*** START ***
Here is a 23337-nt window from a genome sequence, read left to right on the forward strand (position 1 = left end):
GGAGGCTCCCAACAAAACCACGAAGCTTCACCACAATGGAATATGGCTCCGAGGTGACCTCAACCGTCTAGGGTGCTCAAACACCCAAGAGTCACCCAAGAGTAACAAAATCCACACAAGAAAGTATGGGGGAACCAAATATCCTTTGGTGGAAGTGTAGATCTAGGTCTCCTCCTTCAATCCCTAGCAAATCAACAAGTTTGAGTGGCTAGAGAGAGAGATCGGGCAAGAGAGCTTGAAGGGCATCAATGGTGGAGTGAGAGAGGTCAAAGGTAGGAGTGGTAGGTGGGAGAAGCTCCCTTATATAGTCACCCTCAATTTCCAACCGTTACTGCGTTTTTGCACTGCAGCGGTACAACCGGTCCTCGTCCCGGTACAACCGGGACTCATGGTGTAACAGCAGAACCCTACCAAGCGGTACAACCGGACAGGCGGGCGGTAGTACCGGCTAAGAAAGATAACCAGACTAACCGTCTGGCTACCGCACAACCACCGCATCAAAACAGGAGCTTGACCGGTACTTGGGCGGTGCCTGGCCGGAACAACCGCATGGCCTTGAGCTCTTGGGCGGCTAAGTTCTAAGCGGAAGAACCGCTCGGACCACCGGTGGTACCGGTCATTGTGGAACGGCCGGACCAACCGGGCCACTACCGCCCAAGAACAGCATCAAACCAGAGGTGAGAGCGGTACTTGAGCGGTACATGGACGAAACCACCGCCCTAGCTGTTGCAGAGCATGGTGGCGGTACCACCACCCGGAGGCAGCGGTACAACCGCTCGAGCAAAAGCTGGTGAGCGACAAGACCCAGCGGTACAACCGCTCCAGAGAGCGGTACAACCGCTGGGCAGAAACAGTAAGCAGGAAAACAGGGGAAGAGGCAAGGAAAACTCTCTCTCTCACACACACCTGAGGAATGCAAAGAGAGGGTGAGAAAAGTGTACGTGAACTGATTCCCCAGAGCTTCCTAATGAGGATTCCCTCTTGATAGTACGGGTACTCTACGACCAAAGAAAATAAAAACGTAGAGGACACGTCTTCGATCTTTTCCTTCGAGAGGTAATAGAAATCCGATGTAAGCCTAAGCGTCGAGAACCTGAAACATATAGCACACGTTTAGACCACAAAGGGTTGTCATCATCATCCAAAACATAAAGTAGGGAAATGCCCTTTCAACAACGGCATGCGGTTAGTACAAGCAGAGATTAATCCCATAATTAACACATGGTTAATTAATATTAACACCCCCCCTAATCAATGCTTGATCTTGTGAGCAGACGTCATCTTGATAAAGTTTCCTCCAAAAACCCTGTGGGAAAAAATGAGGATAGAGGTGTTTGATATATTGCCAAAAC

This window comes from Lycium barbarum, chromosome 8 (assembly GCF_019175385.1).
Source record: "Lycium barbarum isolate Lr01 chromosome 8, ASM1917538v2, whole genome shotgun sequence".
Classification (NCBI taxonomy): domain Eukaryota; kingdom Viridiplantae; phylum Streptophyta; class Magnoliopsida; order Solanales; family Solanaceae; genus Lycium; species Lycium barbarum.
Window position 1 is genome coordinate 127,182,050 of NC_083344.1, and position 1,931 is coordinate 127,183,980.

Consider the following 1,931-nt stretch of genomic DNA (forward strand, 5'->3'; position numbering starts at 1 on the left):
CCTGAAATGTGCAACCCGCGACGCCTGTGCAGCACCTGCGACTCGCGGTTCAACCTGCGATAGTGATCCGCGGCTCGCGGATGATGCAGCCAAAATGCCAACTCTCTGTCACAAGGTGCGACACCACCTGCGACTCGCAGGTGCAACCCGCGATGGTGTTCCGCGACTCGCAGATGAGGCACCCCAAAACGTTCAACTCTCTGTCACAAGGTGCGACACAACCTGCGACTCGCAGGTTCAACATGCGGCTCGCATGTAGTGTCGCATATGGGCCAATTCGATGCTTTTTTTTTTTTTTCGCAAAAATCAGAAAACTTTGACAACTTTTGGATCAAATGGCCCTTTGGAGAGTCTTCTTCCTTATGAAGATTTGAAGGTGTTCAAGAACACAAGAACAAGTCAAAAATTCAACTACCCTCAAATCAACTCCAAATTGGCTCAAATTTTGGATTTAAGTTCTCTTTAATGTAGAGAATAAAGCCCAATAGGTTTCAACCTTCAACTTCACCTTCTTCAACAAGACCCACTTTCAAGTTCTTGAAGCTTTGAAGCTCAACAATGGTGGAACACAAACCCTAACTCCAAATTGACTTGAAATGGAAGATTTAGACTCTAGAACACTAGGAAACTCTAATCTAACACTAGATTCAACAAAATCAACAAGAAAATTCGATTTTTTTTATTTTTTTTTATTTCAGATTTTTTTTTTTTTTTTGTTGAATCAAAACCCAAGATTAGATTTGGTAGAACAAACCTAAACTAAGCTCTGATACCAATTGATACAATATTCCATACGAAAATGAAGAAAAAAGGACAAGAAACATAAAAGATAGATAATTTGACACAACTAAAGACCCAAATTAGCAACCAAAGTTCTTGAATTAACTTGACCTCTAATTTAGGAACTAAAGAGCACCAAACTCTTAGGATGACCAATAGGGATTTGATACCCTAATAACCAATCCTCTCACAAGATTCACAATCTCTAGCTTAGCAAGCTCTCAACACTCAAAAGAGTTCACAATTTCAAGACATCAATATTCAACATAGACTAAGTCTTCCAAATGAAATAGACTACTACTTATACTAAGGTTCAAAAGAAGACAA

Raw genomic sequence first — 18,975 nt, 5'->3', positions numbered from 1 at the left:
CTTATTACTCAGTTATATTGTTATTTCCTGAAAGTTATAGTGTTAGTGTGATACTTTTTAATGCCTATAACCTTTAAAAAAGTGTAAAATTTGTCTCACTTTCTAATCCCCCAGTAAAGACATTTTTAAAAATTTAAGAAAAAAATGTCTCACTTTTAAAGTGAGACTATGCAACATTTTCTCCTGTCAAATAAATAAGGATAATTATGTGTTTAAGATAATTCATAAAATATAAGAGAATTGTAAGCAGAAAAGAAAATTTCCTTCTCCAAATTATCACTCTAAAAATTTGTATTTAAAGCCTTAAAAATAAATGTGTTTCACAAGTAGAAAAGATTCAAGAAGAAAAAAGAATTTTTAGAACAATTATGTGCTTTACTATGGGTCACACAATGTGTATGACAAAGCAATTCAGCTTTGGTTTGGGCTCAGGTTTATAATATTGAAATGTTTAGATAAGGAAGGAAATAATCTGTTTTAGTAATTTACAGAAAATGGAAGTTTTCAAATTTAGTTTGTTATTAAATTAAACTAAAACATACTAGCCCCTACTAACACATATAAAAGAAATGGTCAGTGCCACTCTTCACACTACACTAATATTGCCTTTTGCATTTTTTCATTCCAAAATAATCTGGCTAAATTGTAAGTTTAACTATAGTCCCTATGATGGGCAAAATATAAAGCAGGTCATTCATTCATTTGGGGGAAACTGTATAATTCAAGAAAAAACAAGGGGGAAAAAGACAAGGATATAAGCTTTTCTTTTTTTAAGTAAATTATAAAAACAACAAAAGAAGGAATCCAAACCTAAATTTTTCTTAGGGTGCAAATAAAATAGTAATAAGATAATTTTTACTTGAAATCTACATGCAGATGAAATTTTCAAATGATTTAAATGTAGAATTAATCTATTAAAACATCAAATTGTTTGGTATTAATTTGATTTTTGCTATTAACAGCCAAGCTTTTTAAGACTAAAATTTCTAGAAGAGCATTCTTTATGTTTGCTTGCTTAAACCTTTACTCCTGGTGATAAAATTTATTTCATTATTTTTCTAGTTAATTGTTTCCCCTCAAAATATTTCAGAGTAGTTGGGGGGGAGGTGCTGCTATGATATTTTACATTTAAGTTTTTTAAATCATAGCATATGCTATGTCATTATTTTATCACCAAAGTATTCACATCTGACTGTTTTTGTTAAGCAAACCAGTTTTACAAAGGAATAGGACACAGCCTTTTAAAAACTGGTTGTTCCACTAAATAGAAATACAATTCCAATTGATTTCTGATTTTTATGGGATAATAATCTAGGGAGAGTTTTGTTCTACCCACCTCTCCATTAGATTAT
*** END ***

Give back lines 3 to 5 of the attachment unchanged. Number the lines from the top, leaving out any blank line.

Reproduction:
This window comes from Lycium barbarum, chromosome 8 (assembly GCF_019175385.1).
Source record: "Lycium barbarum isolate Lr01 chromosome 8, ASM1917538v2, whole genome shotgun sequence".
Classification (NCBI taxonomy): domain Eukaryota; kingdom Viridiplantae; phylum Streptophyta; class Magnoliopsida; order Solanales; family Solanaceae; genus Lycium; species Lycium barbarum.